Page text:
At this point in time mentorships, workshops and other business helpers are extremely important. An entrepreneur needs to learn from other people’s successes, but also from failures. And that, first hand, face-to-face. To be able to ask questions directly, as to the point as possible. “Startup accelerators and mentorship programs have grown in popularity as we’ve seen the huge upsurge of online entrepreneurship as well as the growth of service-based businesses and entrepreneurial ventures in general. In a 2013 survey by MicroMentor [a private business mentorship organization] mentored businesses increased their revenue by 83 percent. Those without mentorship only increased their revenue by 16 percent. This was over the course of a year,” explained further more Gerard Adams.

Accelerators are designed to prevent startups’ premature deaths. According to smallbiztrends.com, over the course of the last decade, the number of accelerators operating across the globe has skyrocketed. According to AngelList, a digital platform that helps to pair promising young startups with investors, there was only one American accelerator in operation in 2005. Today, there are 578, writes Scott Shane, professor of entrepreneurial studies at Case Western Reserve University and a regular contributor at Small Business Trends.

Accelerators are organizations that offer a range of support services and funding opportunities for startups. They tend to work by enrolling startups in months-long programs that offer mentorship, office space and supply chain resources. More importantly, business accelerator programs offer access to capital and investment in return for startup equity. “Startups essentially ‘graduate’ from their accelerator program after three or four months — which means that development projects are time-sensitive and very intensive. The primary reason accelerators have exploded in popularity is because they are designed to provide the best of both worlds for both startups as well as investors,” added smallbiztrends.com.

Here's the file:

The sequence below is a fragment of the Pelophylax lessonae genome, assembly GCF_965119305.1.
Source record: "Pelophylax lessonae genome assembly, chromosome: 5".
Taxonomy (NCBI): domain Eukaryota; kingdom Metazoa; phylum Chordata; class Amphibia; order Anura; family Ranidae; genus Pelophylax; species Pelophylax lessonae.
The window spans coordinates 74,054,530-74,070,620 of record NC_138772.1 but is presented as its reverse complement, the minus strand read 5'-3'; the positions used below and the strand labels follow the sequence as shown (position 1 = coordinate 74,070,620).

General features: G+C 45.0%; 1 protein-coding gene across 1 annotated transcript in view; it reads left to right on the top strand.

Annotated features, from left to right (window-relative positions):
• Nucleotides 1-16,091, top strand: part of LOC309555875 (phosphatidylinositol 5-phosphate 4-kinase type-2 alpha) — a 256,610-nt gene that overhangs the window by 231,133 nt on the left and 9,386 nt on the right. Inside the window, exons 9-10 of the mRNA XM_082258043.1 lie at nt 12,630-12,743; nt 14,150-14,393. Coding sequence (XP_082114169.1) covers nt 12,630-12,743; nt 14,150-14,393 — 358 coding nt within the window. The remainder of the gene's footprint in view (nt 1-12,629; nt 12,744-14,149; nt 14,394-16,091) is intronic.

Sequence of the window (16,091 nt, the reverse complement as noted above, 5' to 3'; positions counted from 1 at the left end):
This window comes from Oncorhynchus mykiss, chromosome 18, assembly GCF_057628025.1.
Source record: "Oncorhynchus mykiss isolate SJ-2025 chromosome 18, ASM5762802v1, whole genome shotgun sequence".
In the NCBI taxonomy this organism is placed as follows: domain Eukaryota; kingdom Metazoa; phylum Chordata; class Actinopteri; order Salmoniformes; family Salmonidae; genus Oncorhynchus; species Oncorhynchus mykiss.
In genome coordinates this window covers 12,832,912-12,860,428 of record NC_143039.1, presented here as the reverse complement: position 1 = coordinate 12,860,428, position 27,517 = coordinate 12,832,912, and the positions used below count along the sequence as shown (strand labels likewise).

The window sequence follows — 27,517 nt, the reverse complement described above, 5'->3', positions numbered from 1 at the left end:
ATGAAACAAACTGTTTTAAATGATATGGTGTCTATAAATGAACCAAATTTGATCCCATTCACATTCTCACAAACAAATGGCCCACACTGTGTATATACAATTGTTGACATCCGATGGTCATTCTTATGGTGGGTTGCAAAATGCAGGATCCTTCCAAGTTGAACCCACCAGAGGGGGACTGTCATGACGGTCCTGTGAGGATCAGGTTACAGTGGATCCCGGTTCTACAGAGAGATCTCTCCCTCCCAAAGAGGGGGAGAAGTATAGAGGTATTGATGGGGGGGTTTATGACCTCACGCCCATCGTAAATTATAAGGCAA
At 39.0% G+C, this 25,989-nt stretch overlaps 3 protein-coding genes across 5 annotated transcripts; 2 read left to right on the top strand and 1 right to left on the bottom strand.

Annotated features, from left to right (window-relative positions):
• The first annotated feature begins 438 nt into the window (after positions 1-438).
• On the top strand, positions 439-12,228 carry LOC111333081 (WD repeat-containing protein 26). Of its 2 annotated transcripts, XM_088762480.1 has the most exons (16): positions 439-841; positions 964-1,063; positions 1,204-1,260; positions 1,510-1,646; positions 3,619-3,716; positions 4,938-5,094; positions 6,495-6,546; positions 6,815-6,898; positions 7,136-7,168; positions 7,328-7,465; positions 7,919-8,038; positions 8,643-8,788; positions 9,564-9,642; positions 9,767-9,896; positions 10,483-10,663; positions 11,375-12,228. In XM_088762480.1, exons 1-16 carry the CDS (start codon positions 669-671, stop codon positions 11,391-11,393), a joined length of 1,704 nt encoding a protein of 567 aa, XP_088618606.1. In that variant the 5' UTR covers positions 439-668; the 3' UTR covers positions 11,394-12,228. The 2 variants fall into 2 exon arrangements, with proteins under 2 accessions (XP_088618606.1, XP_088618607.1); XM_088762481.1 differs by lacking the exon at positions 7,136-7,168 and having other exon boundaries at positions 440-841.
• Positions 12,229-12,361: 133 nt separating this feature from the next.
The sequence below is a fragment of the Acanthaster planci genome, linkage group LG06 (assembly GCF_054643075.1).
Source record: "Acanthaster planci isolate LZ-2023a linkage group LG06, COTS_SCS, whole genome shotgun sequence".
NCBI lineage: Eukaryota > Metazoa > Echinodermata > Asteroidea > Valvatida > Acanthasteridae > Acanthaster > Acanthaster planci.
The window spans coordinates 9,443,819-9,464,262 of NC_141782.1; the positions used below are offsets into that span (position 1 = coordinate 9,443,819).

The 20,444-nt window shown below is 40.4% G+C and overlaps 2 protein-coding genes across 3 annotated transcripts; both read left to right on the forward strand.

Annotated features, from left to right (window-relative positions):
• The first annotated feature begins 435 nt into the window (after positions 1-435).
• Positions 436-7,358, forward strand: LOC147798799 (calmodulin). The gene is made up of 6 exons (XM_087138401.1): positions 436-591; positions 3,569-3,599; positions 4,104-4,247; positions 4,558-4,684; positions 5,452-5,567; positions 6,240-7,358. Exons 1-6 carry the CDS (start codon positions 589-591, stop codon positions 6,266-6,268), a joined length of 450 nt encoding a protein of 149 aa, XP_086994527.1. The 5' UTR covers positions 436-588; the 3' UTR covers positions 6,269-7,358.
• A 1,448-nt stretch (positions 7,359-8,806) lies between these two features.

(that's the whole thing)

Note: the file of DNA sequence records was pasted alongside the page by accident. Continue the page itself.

Susan Cohen of the University of Richmond and Yael Hochberg of Rice University highlight the four distinct factors that make accelerators unique: they are fixed-term, cohort-based, and mentorship-driven, and they culminate in a graduation or “demo day.” None of the other previously mentioned early-stage institutions — incubators, angel investors, or seed-stage venture capitalists — have these collective elements. Accelerators may share with these others the goal of cultivating early-stage startups, but it is clear that they are different, with distinctly different business models and incentive structures.

“I was able to identify 172 U.S.-based accelerators in existence during the 2005–2015 period. Collectively, they invested in more than 5,000 U.S. startups. During this period, these companies have raised a total of $19.5 billion in funding, a number that will surely increase as accelerator programs continue to turn out companies and recent graduates work their way to maturity. Accelerator graduates that went on to raise additional venture capital investment had a median valuation of $15.6 million during this period, and an average valuation of $90 million. Some very well-known companies belong to this group, including “unicorns” AirBnBDropbox, and Stripe, among others,” wrote Ian Hathaway for hbr.org.